Faith? Well, it's evidenced in life by our actions. Do you think they will ever find cures for things like parkinson's or diabetes or cancer? Efforts are made with that hope and perhaps one day these efforts will manifest some evidence containing the substance of these hopes. Until then, efforts are being made.
     
  14. ThazzarBaal Registered Senior Member

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    635
    I may be mistaken about Luke being the first of the written gospels. I did learn it to be over the years though.
     
  15. gmilam Valued Senior Member

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    "Mark was the first to be written, using a variety of sources. The authors of Matthew and Luke both independently used Mark for their narrative of Jesus's career, supplementing it with a collection of sayings called "the Q source", and additional material unique to each."

    https://en.wikipedia.org/wiki/Gospel
     
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  16. ThazzarBaal Registered Senior Member

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    635
    Nice, I thought it may have been Mark. I've read that also. I learned the first was Luke about a decade ago. It was in question, so thanks for the clarification.

    So, it was recorded in Luke, which from what I've read came before John, so I'll assume the Q source contained the story also. I've not heard of that source, but I'm a laymen theologian and my resources somewhat limited per personal unawareness of them.
     
  17. Pinball1970 Registered Senior Member

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    845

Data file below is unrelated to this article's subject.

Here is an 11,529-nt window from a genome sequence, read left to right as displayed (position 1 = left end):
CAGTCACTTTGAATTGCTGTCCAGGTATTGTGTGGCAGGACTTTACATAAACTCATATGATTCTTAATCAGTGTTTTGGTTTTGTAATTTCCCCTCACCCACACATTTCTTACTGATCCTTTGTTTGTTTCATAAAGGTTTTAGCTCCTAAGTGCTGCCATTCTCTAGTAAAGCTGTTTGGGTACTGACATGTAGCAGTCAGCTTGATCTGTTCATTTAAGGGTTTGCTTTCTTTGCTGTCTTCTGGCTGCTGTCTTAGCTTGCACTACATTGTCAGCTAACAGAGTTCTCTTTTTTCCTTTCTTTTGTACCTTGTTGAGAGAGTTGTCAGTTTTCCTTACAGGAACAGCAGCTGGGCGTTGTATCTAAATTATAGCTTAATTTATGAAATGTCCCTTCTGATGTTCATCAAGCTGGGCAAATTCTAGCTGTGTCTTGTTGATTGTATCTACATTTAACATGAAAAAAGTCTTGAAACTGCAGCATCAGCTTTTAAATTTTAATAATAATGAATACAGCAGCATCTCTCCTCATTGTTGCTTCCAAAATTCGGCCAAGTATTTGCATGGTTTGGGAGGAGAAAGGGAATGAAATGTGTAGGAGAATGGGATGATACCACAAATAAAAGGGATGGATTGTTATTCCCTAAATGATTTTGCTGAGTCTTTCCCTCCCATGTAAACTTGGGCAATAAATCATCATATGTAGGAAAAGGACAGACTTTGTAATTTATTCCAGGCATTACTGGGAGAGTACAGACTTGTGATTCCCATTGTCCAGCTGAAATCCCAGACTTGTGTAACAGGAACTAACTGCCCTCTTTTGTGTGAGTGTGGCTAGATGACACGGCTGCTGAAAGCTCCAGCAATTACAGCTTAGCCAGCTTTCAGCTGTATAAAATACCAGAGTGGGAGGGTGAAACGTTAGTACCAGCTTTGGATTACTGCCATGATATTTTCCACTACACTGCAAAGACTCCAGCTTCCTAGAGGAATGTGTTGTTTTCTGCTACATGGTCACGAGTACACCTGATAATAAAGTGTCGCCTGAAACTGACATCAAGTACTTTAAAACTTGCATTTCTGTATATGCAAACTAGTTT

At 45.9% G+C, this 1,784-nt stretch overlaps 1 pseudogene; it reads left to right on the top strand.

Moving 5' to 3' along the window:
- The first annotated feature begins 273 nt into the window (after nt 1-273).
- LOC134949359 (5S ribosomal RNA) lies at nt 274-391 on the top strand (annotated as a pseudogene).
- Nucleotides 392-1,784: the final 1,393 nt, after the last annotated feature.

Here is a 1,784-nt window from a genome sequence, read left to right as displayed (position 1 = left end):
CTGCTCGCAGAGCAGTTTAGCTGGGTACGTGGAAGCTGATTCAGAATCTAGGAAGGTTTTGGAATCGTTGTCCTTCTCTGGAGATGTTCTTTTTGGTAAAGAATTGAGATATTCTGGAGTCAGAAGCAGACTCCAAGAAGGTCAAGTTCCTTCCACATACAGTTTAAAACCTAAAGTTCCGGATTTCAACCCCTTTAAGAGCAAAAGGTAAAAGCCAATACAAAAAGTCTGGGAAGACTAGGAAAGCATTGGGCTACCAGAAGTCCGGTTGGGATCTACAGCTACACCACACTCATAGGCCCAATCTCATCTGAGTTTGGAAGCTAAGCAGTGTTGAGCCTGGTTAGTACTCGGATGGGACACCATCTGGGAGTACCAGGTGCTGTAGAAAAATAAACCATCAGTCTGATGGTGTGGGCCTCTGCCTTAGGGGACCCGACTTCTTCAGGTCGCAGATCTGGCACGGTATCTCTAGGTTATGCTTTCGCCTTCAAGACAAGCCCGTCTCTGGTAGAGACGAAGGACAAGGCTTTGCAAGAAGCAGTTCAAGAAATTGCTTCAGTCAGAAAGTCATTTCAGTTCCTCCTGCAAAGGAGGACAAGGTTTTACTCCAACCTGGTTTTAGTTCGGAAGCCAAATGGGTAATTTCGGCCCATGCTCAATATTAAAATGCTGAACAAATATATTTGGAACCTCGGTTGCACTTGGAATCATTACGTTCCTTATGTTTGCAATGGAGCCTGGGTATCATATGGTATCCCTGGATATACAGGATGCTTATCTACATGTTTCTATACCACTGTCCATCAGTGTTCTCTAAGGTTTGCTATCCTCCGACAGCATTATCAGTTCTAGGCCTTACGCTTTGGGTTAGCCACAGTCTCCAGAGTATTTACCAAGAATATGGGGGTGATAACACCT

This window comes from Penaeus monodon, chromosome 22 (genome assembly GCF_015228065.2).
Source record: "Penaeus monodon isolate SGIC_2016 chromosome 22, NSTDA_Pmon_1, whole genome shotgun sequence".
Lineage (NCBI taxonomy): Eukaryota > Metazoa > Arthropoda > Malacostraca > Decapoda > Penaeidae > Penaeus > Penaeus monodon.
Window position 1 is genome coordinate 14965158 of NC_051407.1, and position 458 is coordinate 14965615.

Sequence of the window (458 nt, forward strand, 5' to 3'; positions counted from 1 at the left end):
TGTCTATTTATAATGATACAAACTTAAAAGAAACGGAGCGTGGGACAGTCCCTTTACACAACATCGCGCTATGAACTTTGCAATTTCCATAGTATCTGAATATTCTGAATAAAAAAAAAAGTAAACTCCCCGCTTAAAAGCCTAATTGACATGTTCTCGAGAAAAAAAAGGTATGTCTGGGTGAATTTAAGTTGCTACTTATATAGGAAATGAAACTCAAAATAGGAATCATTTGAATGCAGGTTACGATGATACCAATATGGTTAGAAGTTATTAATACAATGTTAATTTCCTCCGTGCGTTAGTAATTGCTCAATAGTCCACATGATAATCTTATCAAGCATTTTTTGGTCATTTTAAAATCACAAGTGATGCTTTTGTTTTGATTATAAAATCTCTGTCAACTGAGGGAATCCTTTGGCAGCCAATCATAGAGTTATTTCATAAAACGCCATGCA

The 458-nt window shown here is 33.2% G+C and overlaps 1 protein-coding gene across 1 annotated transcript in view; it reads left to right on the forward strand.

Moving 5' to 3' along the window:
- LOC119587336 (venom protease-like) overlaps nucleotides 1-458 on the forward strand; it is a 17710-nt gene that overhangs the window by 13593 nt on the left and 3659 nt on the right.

Mark was written around 70CE Luke and Matthew 80-85 and John around 95.

    None of those originals now exist, the oldest fragment is in my city library from John, P52.

    Lots of interesting things about the Gospels which is why I have been studying them but that will go off topic.
     
  18. ThazzarBaal Registered Senior Member

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    635
    I started studying the gospels when I was about 19 years of age, and I started out of reverence for my grandfather, who had been positioned a speaker role at a local church. I started attending much later. It all started out from that reverence, then it became a religious thing, then it became an academic, which has been ongoing for about 20 years now. At 52 I'm still limited in this particular academic, but I enjoy it, so I continue to study. Only I quit limiting my studies to Christian theology several years ago. It's a political fueled religious academic that I have found useful and burdensome, but it's worth the effort in my opinion.

    Not to go too far off topic, I've found lots of truths presented in the gospel texts, most of which follow along nicely with the abrahamic views presented prior in the OT. Jewish folks rarely agree, and this is likely due to them being privy to elements of their faith system I am not, and perhaps vice versa. It all corresponds one way or another across the board, though.

    To get back on topic, why do you thing Jesus was illustrated as both an antagonist and protagonist in relation to Jewish religious cultures?
     
  19. Pinball1970 Registered Senior Member

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    845
    I think Jesus was both.


    He taught the law according to his beliefs, exactly what they were will be debated for a long time yet no doubt.


    Consensus?


    He was a pious Jew so strict adherence to the law of Moses however there are examples where he bent the rules.

    He was an apocalyptic preacher, i.e. he thought the world as we know it was coming to an end and god would establish his kingdom on earth.

    Son of Man, Messiah, god son of god? Who did he think he was and what was his place in the new kingdom?

    For me right now? King, elected by Yhwh, chosen by Yhwh NOT god.


    He was a champion, a protagonist for this line of thinking at time that started with Daniel (first apocalyptic writings)

    This brought him into conflict with the Jewish holy establishment, so he was also an antagonist.